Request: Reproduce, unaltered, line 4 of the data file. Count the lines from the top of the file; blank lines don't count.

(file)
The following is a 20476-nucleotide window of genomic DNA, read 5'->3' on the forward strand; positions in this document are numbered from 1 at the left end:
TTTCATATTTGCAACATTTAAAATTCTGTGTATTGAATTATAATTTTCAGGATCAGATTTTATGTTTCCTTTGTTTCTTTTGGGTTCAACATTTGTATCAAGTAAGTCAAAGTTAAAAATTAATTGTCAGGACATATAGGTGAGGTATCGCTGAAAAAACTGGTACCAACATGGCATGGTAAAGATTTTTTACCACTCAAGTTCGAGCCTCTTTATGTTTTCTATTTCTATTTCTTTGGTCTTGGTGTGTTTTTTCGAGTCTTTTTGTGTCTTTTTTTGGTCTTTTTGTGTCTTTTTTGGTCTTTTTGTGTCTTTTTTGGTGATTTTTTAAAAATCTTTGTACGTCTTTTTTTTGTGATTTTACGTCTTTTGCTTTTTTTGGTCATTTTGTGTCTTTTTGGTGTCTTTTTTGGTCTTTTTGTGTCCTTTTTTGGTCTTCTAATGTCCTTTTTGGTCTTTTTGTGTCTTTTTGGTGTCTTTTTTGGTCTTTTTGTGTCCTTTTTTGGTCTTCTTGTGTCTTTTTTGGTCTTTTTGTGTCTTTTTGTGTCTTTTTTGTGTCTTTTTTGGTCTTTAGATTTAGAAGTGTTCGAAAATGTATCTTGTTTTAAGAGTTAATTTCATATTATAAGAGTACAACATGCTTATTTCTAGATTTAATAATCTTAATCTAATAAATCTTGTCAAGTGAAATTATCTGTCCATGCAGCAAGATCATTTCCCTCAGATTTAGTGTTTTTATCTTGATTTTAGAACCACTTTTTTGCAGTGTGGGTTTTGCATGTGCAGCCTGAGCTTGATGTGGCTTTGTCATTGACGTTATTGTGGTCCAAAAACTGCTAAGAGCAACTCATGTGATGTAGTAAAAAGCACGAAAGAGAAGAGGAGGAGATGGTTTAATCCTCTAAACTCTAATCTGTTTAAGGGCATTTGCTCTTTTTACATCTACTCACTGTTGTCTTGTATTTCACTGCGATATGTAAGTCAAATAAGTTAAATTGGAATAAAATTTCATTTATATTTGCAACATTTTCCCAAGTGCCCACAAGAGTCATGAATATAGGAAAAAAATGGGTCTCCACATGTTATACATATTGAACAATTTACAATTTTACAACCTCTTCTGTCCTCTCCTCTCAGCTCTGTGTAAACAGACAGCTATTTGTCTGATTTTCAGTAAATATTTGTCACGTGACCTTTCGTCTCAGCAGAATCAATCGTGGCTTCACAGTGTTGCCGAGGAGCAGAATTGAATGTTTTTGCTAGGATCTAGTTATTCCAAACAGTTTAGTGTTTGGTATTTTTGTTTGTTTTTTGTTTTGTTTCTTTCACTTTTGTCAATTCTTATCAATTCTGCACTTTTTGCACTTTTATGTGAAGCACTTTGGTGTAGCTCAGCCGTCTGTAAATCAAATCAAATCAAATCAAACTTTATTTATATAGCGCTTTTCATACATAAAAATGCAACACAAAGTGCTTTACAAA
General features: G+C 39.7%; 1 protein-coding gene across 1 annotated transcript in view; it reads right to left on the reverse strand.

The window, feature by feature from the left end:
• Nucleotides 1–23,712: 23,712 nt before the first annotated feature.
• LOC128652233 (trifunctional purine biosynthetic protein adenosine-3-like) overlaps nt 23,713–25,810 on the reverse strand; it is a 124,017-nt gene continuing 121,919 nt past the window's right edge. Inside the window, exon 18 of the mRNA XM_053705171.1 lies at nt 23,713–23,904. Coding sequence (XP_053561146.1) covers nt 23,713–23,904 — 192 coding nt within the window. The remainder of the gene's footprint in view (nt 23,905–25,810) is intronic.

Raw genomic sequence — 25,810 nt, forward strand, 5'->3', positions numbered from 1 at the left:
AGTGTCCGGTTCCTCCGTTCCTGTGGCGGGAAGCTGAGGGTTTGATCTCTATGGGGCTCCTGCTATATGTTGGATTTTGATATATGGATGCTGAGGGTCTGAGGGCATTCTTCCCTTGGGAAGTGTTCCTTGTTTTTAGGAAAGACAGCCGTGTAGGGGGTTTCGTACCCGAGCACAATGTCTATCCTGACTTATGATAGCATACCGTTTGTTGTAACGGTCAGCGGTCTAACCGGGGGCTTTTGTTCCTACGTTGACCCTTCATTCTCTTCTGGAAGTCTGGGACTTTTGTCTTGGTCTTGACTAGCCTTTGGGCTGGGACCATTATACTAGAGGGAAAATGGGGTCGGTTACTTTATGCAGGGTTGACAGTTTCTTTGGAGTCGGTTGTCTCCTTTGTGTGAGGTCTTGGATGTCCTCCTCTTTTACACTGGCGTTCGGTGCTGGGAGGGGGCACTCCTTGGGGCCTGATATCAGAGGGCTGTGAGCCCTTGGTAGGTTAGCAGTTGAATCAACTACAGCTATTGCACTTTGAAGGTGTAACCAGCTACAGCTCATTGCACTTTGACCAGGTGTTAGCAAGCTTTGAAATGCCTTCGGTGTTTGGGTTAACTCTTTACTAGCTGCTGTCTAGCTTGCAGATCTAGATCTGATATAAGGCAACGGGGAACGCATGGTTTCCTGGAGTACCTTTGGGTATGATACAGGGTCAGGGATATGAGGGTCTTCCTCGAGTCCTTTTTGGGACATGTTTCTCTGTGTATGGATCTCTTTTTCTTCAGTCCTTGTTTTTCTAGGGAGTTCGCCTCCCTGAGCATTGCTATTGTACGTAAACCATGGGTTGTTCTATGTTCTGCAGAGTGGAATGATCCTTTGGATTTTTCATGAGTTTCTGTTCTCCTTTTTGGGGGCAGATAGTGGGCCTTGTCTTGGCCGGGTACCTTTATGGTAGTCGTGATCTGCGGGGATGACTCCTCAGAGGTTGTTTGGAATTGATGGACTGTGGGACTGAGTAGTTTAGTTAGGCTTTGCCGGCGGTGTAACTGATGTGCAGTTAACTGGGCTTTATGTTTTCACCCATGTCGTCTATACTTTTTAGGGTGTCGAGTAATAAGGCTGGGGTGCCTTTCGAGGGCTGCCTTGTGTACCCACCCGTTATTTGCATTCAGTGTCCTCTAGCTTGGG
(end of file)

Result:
The window, feature by feature from the left end: